From the time Royce Gracie forced Art Jimmerson to surrender in the first UFC tournament in 1993, fight fans have been fascinated by the art of the tap out. How can someone seemingly losing a fight turn it around in a matter of seconds, or take a deadly striker and render an opponent helpless in the same amount of time? It may be the most beautiful part of mixed martial arts, and over the 25-plus years that the UFC has been in existence, five fighters have mastered this aspect of the sport better than anyone else.
Here are the UFC’s Submission Kings…
vs Miller II
Last year was a big one for Charles Oliveira. Not only did his return to lightweight really kick into gear with three wins and three Performance of the Night bonuses, but in September he passed countryman and UFC Hall of Famer Royce Gracie, submitting Christos Giagos for his 11th submission win in the Octagon, the most ever. “Do Bronx” added to that total in December with a finish of Jim Miller, and as he approaches a showdown with David Teymur in Fortaleza next week, the talk is of his thrilling submission prowess and future, not his previous battles with the scale.
vs Shamrock I
The legend. When Royce Gracie won the UFC 1 tournament in 1993, he did it with a then-mysterious (at least to fight fans in the States) style called Jiu-Jitsu. Today, jiu-jitsu is a prerequisite for any fighter to have success in MMA, but back then, Gracie was the one introducing the style to the world. Along the way, he won three UFC tournaments, submitting opponents left and right on the way to the UFC Hall of Fame. When you mention jiu-jitsu and MMA, Royce Gracie should be the first name on your list.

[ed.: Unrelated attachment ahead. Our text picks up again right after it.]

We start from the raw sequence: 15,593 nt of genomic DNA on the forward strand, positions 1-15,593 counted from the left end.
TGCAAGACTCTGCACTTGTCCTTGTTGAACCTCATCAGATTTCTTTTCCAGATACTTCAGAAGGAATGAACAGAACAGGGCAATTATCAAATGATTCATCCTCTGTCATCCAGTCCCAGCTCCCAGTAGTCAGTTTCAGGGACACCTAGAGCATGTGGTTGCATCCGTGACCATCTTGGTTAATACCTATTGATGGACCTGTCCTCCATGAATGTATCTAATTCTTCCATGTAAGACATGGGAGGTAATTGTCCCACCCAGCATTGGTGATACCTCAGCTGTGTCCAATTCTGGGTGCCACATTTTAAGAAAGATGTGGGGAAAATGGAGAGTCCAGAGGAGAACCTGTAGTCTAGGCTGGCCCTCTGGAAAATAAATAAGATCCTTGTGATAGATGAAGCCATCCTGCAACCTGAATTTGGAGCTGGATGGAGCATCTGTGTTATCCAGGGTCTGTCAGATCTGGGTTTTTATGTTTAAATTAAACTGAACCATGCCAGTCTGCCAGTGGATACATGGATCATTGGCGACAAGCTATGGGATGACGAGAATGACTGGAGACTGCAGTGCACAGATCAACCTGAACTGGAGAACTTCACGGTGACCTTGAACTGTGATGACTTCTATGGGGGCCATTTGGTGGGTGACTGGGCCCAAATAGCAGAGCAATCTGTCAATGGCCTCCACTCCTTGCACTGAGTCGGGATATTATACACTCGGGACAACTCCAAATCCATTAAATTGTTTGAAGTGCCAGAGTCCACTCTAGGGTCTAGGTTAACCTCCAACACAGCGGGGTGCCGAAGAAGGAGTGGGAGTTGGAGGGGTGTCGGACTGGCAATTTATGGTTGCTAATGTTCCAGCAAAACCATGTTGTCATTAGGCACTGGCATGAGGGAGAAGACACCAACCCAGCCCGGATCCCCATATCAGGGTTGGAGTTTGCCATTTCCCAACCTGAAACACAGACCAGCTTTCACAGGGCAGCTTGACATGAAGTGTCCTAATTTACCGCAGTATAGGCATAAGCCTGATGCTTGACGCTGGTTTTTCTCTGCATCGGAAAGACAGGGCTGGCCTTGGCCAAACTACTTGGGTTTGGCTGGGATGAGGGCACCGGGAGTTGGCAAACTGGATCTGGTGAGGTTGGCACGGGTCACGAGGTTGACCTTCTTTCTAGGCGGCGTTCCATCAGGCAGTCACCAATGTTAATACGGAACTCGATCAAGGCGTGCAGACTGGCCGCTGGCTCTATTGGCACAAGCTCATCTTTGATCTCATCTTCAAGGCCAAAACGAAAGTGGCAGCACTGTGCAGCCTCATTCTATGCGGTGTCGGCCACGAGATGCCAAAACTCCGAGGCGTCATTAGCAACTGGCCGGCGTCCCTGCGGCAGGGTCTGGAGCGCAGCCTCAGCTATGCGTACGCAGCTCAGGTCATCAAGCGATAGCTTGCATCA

vs McGregor I
Nate Diaz’s striking and his two wars with Conor McGregor have made him a mainstream star, but the Stockton standout made his bones in MMA as a Gracie Jiu-Jitsu black belt, and he’s got the nine Octagon wins by submission to prove it. So while Diaz may prefer the standup game these days, when the fight goes to the mat, watch out, as he’s finished the likes of McGregor, Miller, Takanori Gomi, Marcus Davis, Melvin Guillard and Kurt Pellegrino with his ground game.
Also making the walk to the Octagon next week in Fortaleza is perhaps the purest grappler competing in the UFC today, Sao Paulo’s Demian Maia. Still dangerous at 41, Maia has fought and beaten the best in two weight classes over the course of his UFC career, and the prospect of going to the mat with Maia remains a frightening prospect for anyone. Whether Matt Brown, Rick Story, Neil Magny and Carlos Condit at 170 or Chael Sonnen, Nate Quarry and Ed Herman at 185, Maia has plenty of highlights for his submission reel.
vs Nogueira II
vs Lesnar I
I’ve always been fond of saying that Frank Mir approached submissions like Mike Tyson approached knockouts. The former heavyweight champ was looking to make statements when he locked up a limb or a neck, and he made plenty of them in the Octagon, from his title-winning effort against Tim Sylvia and his finish of Brock Lesnar to his upset submission of the great “Minotauro” Nogueira, if Mir got a hold of you, it could mean a painful end to your evening.